So while you won’t always know how long it’s going to take and how long you’re going to be out, you need to focus on yourself and what you can control. That controllable is (to an extent) your recovery and your mindset.


Running injuries can be devastating and debilitating, and can often only lead to more injuries as you compensate or weaken one side of your body. But with the right training regimen throughout your injury and the right mindset – focusing on the growth that you can gain, you can come out the other side of your injury as a better runner. It takes time and patience, and a lot of frustration, but you will get through this. You’ve done it before, and you can do it again.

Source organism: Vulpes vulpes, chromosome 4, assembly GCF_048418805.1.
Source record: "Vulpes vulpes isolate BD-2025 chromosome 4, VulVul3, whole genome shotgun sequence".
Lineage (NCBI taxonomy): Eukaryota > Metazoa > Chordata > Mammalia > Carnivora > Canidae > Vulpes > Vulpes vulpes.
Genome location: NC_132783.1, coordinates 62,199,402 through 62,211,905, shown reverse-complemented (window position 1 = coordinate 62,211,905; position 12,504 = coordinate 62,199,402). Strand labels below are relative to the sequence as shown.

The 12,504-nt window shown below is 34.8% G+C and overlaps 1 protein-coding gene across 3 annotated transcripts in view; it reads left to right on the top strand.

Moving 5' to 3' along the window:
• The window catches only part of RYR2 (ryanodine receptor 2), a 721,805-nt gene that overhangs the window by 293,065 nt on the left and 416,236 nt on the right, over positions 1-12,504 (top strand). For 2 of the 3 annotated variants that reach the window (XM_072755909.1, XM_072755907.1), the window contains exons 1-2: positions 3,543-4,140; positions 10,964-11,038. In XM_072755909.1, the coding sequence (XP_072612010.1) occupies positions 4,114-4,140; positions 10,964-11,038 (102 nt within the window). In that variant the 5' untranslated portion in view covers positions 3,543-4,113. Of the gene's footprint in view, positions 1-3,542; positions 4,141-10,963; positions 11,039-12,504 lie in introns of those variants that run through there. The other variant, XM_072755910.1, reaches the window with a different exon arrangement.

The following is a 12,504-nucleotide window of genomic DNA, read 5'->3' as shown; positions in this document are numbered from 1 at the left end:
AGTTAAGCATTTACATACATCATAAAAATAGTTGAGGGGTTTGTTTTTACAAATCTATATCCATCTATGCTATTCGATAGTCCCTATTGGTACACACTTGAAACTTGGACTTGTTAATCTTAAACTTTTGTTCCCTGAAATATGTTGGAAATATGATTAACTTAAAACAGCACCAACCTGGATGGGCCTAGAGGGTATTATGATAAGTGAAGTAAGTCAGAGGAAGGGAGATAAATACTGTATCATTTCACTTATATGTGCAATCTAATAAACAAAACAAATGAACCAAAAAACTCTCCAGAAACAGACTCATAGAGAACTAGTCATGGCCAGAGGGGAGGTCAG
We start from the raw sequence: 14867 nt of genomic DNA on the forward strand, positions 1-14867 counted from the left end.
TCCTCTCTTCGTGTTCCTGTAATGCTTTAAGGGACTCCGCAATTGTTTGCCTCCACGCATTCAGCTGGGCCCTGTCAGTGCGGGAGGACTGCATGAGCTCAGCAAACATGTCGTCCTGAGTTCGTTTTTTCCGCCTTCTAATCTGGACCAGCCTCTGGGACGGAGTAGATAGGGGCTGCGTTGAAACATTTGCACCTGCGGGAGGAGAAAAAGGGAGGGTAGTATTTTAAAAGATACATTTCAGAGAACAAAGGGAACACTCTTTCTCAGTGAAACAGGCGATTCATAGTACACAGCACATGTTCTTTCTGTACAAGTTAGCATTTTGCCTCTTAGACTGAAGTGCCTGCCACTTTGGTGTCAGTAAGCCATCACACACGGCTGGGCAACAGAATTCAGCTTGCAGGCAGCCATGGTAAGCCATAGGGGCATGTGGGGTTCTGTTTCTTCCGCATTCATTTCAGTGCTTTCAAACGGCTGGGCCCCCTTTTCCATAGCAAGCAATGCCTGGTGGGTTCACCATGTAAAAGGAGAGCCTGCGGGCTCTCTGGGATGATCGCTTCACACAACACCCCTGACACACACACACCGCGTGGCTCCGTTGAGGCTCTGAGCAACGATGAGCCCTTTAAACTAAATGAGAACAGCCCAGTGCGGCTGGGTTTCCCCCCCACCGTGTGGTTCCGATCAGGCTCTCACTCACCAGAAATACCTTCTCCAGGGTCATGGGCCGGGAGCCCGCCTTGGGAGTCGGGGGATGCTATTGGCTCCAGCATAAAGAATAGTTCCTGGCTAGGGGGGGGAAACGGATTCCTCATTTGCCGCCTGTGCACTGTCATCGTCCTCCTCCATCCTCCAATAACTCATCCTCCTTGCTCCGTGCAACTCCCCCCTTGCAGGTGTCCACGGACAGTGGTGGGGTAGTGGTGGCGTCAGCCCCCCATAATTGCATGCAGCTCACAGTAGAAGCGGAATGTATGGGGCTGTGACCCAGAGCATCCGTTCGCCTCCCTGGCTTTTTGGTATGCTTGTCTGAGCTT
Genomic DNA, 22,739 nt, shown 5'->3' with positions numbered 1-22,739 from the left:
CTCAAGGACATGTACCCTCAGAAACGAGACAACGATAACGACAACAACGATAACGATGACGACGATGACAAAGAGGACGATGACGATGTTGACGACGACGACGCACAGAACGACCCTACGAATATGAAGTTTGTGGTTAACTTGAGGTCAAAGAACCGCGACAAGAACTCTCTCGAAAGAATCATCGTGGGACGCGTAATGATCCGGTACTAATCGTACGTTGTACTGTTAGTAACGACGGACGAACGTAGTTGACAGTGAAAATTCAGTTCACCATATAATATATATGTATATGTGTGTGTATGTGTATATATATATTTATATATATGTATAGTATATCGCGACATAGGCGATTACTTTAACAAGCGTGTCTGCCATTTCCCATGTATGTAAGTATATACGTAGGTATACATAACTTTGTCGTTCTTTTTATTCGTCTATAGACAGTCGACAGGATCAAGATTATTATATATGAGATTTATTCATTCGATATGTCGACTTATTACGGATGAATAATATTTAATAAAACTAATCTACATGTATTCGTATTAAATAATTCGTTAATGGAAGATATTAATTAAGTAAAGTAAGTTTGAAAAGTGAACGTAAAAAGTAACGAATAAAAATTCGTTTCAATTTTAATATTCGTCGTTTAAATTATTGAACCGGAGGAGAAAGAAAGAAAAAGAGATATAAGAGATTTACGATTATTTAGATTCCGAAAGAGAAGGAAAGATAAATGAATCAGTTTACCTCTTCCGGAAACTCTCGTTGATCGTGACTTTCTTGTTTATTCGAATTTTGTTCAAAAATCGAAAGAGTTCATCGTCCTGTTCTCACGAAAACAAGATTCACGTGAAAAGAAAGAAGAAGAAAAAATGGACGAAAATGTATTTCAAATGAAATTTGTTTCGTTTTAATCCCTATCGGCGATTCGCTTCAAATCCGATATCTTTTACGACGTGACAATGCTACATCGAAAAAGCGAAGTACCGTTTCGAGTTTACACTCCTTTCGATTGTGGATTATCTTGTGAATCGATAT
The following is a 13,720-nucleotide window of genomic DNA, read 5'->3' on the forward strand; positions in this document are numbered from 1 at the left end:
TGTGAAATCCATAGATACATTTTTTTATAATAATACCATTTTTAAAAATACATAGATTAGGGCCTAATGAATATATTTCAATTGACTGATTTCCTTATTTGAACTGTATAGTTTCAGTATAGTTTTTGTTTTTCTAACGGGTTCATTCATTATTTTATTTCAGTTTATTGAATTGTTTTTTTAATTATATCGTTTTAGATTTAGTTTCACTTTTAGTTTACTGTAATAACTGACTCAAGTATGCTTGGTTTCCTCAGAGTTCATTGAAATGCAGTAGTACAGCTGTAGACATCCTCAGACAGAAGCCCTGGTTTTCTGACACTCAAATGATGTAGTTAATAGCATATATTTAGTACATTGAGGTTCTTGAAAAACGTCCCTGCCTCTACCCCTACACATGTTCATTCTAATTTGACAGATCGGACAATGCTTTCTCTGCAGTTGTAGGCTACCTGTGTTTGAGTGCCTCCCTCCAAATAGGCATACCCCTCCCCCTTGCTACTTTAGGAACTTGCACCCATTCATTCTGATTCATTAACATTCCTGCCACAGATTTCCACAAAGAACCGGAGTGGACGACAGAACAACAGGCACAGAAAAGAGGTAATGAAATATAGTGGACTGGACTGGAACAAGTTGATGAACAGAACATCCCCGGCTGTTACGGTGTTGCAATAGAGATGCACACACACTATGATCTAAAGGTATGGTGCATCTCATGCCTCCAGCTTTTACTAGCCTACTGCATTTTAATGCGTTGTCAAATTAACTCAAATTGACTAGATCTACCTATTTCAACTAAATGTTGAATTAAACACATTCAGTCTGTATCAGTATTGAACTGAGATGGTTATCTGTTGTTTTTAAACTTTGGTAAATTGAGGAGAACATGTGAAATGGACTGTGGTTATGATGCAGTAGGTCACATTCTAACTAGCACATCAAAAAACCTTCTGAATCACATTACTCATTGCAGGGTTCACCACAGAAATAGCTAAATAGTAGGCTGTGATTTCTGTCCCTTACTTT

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Thanks for reading & see you soon!

Strava Profile | Rhys Desmond


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5 responses to “Coping with a running injury”

  1. […] of the most mentally gruelling of them all. With any injury, it’s often the case where the mental side of the pain (the dread of not being able to do that one thing that enhances everything else in your life), is […]